I’m so old I remember when the idea that 9/11 was an inside job was supposed to be something only a few far left wackjobs believed:
The Republican Party’s nominee for Maryland attorney general hosted a series of five radio shows in 2006 devoted to arguing in support of 9/11 conspiracy theories questioning if the terror attack was the work of an “elite bureaucrat” who had demolition charges in every building in New York City and even suggesting if those who died after a hijacked plane hit the Pentagon were killed elsewhere.
Michael Peroutka, a candidate best known for his ties to neo-Confederate organizations, made the remarks on The American View, a radio show he co-hosted, in October 2006 while discussing the fifth anniversary of the September 11, 2001, terrorist attack.
“What happened on 9-1-1, I told you that I had been doing some research and watching some videos,” Peroutka said during one of the episodes reviewed by CNN’s KFile. “And I said that if the buildings in New York City, the World Trade Center buildings, came down by demolition charges — that is to say — if there was this evidence that there was that something was preset there, then the implications of that are massive,” said Peroutka.
“I’ve been doing some reading and doing some studying, and I believe that to be very, very true,” he added, before further suggesting the work was done by controlled explosives.
Of course the entire American right wing has very much gotten into doing its own research these days, and we see the results.
Commenter ElNuevoDia on Scott’s post about Frank Luntz’s focus group interviews in the NYT:
I did view the article as informative just because it shows how deeply effective the propaganda networks of modern conservatism are.
It’s so jarring to read over and over how one “leftist” says something outrageous and it’s a stand in for everyone who is not in the conservative cult, even though not a single leader or elected representative endorses those views.
Whereas the things that the conservative movement does are endorsed at the highest level–literally their leader tried to destroy our republic–and it’s No Big Deal. Maybe it was antifa. Maybe he had a right to be angry. How come we don’t talk about BLM? and so on. And you realize talking about how almost everyone in BLM is peaceful, there were a few violent people who were disowned by the movement and some of them were really provocateurs from the Right–the sort of thing you accuse the Left of doing–that this conversation goes nowhere. Facts don’t matter. “It’s just your opinion.” “You just believe what the liberal media tells you.” That’s what’s coming.
Also the victimhood there–“liberals say all conservatives are racists.” No we don’t. We say you hitched your movement to a racist leader. His rise in the GOP began with birtherism. His campaign began by calling Mexican immigrants rapists and drug dealers. And you’re ok with it. And that conversation is pointless too.
I think what’s been happening on the American right wing since the election of Obama is a process of cumulative radicalization that, in the Trump years generally and especially since January 6, 2021 has begun to enter a phase that could be called “dynamic intoxication.”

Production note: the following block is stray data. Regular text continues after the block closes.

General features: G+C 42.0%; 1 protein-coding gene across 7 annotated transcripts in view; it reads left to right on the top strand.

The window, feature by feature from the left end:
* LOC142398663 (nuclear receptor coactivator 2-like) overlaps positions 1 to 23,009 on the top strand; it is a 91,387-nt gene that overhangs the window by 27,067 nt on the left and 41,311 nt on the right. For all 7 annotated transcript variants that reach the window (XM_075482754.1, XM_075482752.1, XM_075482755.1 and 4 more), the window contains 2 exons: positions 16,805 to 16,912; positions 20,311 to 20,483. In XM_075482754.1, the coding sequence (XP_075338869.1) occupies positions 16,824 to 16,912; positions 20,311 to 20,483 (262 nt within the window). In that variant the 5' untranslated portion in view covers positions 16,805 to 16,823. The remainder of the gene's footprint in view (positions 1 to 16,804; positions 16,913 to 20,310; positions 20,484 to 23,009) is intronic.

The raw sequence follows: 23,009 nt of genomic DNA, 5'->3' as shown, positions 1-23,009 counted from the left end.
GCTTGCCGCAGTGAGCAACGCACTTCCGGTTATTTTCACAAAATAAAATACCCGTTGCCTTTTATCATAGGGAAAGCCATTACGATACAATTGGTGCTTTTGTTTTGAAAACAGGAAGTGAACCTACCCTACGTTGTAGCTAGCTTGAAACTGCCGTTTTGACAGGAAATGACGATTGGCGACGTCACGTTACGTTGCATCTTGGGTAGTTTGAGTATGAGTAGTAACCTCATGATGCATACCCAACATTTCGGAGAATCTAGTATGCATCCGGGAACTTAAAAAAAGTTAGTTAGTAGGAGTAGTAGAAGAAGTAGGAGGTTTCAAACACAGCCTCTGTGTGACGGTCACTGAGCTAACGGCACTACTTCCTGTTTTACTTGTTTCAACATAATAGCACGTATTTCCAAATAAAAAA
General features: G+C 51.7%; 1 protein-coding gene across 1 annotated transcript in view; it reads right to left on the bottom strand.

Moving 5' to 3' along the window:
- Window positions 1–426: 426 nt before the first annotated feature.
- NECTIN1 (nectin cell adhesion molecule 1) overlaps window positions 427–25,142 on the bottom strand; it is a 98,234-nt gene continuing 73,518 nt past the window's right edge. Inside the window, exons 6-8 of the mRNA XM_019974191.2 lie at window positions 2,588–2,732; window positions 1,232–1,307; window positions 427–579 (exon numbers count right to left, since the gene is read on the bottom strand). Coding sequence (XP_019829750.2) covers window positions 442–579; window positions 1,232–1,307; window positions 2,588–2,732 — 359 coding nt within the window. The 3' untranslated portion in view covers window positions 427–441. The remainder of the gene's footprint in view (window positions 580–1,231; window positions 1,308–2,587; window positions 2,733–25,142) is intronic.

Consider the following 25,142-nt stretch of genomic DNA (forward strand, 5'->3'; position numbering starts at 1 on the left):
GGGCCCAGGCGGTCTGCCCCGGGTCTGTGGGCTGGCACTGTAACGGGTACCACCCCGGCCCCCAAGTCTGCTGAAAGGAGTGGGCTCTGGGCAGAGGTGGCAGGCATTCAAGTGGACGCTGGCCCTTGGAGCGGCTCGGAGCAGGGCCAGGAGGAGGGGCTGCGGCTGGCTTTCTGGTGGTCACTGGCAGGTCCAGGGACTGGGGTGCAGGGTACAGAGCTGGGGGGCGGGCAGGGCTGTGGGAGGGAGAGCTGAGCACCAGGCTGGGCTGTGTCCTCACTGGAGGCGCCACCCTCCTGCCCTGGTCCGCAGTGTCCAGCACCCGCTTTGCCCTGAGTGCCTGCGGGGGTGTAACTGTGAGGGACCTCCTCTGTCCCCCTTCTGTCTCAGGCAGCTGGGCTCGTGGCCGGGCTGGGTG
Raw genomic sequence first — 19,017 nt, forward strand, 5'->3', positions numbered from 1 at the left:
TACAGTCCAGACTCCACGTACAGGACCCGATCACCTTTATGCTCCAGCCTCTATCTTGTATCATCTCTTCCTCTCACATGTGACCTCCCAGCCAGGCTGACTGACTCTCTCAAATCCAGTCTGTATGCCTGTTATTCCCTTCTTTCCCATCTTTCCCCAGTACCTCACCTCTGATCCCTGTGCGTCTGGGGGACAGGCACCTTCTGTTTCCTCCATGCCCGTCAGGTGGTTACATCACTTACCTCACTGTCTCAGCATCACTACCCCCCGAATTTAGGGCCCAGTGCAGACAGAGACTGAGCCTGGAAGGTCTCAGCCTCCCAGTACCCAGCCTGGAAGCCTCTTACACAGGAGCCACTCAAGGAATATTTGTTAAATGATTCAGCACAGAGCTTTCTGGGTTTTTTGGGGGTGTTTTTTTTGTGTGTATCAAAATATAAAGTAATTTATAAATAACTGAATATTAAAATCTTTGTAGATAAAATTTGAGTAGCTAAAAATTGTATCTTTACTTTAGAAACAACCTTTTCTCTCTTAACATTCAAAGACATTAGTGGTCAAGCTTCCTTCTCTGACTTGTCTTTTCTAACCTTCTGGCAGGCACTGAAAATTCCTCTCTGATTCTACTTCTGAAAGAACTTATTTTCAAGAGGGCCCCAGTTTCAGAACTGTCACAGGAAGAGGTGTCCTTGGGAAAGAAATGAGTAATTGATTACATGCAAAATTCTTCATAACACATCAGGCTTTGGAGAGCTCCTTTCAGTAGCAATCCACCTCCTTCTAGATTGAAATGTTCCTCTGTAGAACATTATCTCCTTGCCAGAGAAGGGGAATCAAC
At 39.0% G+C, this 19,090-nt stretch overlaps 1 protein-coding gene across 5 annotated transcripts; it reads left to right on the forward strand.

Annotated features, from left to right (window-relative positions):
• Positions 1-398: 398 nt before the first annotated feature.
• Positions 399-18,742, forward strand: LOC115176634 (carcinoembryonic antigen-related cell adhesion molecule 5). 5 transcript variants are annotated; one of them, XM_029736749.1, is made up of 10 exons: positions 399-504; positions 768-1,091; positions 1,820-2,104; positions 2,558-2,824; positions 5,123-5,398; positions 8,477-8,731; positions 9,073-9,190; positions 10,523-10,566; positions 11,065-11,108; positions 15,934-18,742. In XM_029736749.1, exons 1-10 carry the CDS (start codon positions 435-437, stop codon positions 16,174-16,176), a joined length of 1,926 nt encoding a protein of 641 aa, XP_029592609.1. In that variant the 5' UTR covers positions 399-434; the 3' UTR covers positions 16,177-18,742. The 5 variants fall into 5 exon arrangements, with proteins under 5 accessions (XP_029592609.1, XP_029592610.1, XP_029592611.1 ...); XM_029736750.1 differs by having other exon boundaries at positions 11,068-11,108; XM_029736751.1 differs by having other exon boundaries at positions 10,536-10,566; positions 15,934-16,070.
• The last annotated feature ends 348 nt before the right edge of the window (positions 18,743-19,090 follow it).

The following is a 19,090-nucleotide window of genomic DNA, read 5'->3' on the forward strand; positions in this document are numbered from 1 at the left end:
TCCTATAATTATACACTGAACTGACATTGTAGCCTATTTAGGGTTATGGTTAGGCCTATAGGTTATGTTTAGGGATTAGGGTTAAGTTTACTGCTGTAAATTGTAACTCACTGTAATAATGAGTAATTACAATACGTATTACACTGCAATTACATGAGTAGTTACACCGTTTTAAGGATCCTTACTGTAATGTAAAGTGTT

What I mean by that is a radically reactionary political movement is gaining social momentum via the ongoing psychologically intoxicating realization of the extent of what it can get away with, which is pretty much anything.
Specifically we have:
*Four years of lawless grifting and non-stop lying of the most extreme form by the Trump administration, that have led to essentially no legal consequences for the most egregious lawbreaking. Two failed impeachments merely underlined how impotent the status quo has become in regard to doing anything about Trumpism.
*The culmination of all this in the attempted autogolpe that went on continually pretty much out in the open for the two months after the November 2020. In most political regimes what Trump and his cronies attempted to do after losing the election would have gotten them summarily executed or at the very least imprisoned by the incoming government, but luckily in America we have The Rule of Law, as Merrick Garland will no doubt be happy to explain to you at length.
*The massive ongoing rollback of basic individual rights by unaccountable right wing hacks put onto the federal judiciary in general and the Supreme Court in particular by that radically reactionary political movement. This is where the intoxication dynamic is most evident. The notion that laws prohibiting things like purchasing contraception and entering into inter-racial marriages could somehow come back into force would have been considered utterly absurd by all right-thinking centrists and liberals until about 15 minutes ago. But now we’re suddenly trending toward the instantiation of, depending on the theological inclinations of the radical reactionaries in question, either the American Christian Republic of Jesus Plus Nothing, or a more far-flung Empire of Our Lady of Guadalupe.
*The collective realization by the American right wing that they can simply steal elections rather than win them legitimately — see, e.g., the “independent state legislature” doctrine — and that nothing is going to stop them from doing this.
All these things have a deeply intoxicating effect on a political movement that realizes on some level that it was on the verge of being more or less permanently marginalized by long term trends in American culture and demographics, but that has suddenly awoken to the prospect of being able to install itself into semi-permanent authoritarian power by anti-democratic means.
This, I suggest, is an example of cumulative radicalization in the American political context — and understanding that it’s actually happening right here right now is critical to fighting to stop it.